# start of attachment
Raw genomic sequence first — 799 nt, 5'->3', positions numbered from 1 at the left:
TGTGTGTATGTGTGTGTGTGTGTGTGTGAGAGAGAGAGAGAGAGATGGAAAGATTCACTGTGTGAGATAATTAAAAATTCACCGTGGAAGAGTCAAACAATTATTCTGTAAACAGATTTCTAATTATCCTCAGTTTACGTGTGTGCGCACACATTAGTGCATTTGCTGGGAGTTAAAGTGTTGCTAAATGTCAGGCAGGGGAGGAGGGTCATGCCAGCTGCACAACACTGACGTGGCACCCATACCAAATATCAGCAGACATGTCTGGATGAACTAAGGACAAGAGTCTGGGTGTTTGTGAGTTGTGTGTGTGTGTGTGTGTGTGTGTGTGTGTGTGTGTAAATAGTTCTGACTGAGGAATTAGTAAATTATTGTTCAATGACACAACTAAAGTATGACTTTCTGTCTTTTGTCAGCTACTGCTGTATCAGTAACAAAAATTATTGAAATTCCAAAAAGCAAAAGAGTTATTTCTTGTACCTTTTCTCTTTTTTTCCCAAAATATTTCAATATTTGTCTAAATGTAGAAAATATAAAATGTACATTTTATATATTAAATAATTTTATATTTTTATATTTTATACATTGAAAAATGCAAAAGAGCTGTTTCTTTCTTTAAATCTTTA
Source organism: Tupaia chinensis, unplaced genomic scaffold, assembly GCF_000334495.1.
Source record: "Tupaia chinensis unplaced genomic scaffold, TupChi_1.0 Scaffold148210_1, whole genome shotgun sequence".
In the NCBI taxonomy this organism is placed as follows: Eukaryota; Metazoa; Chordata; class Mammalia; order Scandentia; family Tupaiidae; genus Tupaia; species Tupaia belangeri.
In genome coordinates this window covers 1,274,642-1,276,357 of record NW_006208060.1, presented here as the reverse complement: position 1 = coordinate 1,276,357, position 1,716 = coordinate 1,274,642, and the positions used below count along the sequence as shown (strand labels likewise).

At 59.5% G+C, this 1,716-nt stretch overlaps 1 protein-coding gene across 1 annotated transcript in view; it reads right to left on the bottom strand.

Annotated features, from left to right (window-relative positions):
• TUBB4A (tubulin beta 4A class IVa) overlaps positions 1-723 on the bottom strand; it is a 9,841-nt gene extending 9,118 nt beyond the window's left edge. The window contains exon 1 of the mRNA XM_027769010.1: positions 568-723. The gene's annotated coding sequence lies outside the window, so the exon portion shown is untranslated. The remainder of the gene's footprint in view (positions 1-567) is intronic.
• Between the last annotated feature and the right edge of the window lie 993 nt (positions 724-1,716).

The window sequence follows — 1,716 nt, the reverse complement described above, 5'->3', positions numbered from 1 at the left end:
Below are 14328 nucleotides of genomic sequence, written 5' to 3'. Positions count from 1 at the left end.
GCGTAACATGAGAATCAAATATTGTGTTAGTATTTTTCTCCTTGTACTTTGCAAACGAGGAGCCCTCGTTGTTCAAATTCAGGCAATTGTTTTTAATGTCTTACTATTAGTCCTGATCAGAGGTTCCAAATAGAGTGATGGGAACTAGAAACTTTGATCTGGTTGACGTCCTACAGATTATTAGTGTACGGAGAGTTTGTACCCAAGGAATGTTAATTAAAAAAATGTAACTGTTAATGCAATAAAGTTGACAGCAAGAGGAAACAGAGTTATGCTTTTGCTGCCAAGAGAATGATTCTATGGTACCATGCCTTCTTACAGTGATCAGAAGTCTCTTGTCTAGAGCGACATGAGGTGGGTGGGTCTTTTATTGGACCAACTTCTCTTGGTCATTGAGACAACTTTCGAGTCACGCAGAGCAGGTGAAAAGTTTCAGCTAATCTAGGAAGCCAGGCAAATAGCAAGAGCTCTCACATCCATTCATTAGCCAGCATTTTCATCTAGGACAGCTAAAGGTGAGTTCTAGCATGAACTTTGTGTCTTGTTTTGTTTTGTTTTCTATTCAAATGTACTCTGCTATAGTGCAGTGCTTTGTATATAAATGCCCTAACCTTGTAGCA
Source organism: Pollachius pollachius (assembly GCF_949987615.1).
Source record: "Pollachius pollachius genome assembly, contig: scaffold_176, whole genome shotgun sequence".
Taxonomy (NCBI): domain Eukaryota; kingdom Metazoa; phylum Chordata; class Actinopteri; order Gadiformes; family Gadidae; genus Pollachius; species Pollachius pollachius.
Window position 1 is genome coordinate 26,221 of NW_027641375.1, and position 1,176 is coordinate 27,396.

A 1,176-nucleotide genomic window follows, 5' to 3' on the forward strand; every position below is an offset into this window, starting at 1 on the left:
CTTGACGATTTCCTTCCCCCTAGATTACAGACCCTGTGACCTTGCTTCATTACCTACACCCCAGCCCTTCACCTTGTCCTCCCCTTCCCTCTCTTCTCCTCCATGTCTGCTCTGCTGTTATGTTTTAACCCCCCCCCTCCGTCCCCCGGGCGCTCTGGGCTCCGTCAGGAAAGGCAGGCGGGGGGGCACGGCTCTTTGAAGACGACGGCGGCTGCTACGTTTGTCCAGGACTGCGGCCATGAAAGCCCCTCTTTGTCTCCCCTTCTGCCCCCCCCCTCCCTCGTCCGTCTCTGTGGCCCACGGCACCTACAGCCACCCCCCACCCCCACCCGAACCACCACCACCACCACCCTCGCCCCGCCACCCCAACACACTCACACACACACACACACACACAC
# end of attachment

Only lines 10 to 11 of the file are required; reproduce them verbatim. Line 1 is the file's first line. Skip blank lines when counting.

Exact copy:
• Between the last annotated feature and the right edge of the window lie 993 nt (positions 724-1,716).

The window sequence follows — 1,716 nt, the reverse complement described above, 5'->3', positions numbered from 1 at the left end: